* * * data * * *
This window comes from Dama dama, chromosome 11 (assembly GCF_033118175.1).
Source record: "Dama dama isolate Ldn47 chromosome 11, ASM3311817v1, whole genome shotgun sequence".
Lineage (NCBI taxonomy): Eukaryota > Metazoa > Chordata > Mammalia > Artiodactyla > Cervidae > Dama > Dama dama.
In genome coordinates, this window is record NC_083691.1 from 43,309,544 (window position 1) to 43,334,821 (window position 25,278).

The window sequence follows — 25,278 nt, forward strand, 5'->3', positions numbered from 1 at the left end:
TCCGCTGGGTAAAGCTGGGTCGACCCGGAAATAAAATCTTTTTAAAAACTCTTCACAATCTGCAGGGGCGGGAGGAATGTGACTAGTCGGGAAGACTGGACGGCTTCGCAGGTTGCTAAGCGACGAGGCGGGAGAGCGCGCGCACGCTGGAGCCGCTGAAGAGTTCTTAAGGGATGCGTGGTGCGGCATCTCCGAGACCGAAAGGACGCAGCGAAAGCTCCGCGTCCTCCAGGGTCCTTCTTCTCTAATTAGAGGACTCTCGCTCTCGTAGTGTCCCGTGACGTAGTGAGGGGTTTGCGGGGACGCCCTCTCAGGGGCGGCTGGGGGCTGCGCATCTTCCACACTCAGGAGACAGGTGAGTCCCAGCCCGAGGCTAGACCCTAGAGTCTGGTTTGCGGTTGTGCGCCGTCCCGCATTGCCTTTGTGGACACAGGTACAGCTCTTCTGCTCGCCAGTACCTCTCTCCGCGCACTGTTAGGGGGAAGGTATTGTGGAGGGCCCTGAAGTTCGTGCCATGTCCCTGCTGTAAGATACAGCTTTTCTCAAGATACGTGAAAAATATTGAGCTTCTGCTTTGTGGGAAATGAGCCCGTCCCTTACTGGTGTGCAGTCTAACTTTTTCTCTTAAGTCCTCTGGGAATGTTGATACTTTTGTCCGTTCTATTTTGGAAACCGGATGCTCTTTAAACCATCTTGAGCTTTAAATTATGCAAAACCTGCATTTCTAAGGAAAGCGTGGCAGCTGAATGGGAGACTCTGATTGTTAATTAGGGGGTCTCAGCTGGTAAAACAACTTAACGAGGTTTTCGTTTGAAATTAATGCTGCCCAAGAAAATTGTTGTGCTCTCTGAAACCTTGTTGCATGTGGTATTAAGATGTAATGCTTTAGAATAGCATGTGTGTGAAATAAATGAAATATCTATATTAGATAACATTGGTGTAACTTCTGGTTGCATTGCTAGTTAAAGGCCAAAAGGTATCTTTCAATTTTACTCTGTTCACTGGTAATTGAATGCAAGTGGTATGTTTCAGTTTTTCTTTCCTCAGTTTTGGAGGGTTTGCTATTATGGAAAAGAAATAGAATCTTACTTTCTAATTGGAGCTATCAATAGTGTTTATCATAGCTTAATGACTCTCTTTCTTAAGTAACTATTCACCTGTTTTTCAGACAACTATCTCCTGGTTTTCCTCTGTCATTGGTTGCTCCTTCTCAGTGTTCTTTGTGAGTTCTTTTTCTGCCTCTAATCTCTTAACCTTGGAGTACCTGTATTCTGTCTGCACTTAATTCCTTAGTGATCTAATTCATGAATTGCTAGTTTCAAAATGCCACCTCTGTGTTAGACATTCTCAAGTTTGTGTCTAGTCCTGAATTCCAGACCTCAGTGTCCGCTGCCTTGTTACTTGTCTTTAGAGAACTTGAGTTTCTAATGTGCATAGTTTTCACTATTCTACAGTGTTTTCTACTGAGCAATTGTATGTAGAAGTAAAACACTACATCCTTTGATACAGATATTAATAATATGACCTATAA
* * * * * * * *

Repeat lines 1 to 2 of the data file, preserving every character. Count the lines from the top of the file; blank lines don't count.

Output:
This window comes from Dama dama, chromosome 11 (assembly GCF_033118175.1).
Source record: "Dama dama isolate Ldn47 chromosome 11, ASM3311817v1, whole genome shotgun sequence".